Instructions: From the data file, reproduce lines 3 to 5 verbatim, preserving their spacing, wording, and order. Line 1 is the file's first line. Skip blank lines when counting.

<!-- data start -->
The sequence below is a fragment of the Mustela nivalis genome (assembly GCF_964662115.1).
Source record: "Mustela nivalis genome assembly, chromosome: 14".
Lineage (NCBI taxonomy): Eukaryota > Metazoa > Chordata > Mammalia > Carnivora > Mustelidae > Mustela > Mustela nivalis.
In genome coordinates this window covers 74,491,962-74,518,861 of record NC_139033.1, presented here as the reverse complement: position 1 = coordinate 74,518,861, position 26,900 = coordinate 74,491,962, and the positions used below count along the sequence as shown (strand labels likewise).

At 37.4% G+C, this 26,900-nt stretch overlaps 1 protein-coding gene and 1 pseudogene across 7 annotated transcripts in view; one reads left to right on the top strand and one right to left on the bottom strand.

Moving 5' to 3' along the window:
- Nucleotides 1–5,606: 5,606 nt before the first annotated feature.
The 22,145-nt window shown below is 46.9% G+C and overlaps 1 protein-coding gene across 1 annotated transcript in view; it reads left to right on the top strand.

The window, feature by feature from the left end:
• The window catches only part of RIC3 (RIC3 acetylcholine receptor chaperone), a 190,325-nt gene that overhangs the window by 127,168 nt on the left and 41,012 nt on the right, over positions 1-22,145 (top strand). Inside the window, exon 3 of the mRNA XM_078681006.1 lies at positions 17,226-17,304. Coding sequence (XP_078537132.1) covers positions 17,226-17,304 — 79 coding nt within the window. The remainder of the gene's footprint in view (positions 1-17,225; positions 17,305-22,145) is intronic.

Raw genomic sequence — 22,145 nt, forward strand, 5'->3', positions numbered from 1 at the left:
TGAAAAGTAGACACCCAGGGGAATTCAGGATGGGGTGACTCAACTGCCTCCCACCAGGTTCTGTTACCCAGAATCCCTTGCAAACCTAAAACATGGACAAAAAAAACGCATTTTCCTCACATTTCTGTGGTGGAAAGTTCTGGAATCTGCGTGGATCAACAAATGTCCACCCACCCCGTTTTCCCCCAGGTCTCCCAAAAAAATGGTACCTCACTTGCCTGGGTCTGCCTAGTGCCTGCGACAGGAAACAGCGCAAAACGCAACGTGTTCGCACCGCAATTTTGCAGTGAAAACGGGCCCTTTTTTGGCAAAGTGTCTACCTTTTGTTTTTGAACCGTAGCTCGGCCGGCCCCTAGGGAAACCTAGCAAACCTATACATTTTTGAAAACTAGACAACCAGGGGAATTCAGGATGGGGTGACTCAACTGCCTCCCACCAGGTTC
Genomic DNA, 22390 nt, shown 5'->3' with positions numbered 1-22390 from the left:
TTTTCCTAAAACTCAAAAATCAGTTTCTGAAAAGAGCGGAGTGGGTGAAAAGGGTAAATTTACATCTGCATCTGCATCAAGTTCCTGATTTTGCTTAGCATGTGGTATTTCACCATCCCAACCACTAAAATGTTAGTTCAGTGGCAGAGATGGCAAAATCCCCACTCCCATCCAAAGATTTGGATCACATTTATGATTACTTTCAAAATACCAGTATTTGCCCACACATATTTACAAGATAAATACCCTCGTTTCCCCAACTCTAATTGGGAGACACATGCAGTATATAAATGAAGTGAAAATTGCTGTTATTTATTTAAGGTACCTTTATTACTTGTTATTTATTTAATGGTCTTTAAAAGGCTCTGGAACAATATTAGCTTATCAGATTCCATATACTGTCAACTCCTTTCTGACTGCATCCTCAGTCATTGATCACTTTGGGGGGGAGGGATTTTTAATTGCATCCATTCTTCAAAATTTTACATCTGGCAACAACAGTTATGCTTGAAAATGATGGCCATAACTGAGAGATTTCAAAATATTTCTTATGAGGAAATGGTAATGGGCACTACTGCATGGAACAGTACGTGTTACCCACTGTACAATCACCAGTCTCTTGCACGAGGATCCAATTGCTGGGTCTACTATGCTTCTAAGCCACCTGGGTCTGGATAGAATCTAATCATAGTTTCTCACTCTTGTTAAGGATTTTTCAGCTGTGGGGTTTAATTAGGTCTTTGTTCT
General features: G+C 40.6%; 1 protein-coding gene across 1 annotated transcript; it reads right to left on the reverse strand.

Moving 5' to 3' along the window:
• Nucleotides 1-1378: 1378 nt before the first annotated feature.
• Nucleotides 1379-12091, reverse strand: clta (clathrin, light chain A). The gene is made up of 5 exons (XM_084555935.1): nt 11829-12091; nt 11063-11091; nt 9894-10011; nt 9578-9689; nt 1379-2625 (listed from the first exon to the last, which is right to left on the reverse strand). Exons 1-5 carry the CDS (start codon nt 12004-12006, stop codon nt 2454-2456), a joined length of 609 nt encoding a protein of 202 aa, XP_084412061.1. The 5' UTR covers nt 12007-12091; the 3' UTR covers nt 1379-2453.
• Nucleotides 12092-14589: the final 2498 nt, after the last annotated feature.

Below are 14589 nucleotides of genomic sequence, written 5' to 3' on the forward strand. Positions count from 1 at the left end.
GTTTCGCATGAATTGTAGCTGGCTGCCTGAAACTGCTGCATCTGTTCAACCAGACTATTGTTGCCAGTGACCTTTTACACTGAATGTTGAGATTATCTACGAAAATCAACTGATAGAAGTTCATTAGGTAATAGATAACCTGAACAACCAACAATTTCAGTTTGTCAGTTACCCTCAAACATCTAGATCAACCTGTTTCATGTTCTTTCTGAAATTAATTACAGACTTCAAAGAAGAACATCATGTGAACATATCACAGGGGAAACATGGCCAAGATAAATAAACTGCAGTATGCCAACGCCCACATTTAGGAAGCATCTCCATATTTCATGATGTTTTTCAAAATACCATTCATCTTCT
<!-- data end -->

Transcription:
Lineage (NCBI taxonomy): Eukaryota > Metazoa > Chordata > Mammalia > Carnivora > Mustelidae > Mustela > Mustela nivalis.
In genome coordinates this window covers 74,491,962-74,518,861 of record NC_139033.1, presented here as the reverse complement: position 1 = coordinate 74,518,861, position 26,900 = coordinate 74,491,962, and the positions used below count along the sequence as shown (strand labels likewise).

At 37.4% G+C, this 26,900-nt stretch overlaps 1 protein-coding gene and 1 pseudogene across 7 annotated transcripts in view; one reads left to right on the top strand and one right to left on the bottom strand.